Stephen Kinzer recently spoke to the boys in Hamilton Chapel, sharing some of his stories and perceptions garnered during his many years in journalism. Mr. Kinzer is an award-winning foreign correspondent who has covered more than 50 countries on five continents. His articles and books have led the Washington Post to place him “among the best in popular foreign policy storytelling.” He spent more than 20 years working for the New York Times, most of it as a foreign correspondent. After leaving the Times in 2005, he taught journalism, political science, and international relations at Northwestern University and Boston University. He is now a Senior Fellow at the Watson Institute for International and Public Affairs at Brown University, and writes a world affairs column for The Boston Globe.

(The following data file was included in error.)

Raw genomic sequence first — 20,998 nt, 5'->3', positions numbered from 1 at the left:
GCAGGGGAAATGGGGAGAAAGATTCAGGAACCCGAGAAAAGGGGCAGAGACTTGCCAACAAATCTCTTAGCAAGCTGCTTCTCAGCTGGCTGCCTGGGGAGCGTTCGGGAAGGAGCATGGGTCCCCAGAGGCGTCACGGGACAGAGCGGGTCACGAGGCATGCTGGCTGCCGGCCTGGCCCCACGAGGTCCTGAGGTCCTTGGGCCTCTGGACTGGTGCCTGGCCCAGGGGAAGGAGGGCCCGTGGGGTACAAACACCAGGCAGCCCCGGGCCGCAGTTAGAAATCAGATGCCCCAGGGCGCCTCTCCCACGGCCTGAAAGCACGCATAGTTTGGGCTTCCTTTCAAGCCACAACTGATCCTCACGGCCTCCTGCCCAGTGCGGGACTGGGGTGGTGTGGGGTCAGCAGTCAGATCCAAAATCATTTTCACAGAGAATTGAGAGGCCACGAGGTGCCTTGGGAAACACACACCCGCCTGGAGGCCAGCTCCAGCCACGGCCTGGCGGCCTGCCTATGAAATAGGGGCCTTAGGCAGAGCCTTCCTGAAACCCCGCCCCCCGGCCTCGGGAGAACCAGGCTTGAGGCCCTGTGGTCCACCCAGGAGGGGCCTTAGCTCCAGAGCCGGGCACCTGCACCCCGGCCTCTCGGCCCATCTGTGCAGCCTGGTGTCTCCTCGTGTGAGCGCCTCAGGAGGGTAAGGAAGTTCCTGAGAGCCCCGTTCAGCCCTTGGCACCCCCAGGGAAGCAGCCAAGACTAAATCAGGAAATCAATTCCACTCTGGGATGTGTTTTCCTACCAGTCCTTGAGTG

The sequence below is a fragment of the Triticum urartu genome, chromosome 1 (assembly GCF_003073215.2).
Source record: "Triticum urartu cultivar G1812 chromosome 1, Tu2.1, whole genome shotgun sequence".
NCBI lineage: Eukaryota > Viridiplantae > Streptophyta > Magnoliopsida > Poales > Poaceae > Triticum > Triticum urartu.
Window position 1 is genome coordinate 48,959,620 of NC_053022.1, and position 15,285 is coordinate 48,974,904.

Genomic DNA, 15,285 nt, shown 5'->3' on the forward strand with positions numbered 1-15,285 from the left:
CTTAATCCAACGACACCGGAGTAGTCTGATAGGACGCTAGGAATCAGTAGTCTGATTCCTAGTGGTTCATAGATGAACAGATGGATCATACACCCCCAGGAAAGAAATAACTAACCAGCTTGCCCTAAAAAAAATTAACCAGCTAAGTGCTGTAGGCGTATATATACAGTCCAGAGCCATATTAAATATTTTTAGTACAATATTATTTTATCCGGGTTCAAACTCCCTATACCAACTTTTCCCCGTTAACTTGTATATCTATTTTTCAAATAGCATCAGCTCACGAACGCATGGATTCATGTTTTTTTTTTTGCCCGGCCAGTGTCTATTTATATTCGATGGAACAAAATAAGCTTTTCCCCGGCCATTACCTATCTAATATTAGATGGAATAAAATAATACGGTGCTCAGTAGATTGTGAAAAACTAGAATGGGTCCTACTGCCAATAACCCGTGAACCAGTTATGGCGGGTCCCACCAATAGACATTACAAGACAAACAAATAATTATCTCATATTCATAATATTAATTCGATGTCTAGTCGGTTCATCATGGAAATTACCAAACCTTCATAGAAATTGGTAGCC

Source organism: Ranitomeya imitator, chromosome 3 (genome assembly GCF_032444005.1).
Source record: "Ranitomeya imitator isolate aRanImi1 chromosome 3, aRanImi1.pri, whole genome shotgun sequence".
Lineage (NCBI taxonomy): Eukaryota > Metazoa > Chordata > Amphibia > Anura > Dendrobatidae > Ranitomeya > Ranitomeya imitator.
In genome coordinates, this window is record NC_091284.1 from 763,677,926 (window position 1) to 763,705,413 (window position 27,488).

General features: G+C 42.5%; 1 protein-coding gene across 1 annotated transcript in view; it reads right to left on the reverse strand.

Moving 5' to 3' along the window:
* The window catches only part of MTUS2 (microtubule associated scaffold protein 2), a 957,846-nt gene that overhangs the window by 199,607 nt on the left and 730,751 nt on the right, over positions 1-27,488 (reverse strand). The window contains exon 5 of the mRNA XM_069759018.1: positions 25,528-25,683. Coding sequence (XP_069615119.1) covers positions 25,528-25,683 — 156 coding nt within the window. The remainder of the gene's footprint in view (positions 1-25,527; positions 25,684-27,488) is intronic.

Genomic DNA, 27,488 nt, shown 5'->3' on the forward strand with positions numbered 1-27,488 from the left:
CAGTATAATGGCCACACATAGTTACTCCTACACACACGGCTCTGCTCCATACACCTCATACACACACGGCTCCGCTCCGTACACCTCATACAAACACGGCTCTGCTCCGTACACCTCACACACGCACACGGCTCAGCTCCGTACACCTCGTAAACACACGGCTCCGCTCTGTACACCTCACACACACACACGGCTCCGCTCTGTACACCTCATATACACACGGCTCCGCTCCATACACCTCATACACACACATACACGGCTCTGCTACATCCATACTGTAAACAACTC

Mr. Kinzer was introduced by Glenn Harvey, history department chair, and by Sam Atalla ’23. Sam had enjoyed Mr. Kinzer’s book, Overthrow, which was a summer reading book for AP history students, and contacted him, starting a dialogue that eventually led to Mr. Kinzer’s speech at Belmont Hill. “Mr. Kinzer’s work provides a valuable and critical analysis of American history and foreign policy,” Sam told the audience.
The talk spanned several decades of Mr. Kinzer’s career and included lessons learned along the way. He discussed how American foreign policy is formed, and its propensity for short-term solutions that often lead to longer-term problems.
He closed by urging the boys to look beyond the news stories they read about conflicts and to ask critical questions. “Hold yourself apart from mainstream views,” he said. “Try to understand the world as it must look to others. When you’re reading news about what happened today, ask yourself: ‘How did we get here? What happened yesterday? What did this mean? What’s going to happen tomorrow?’”
After his talk, Mr. Kinzer led a discussion in MacPherson.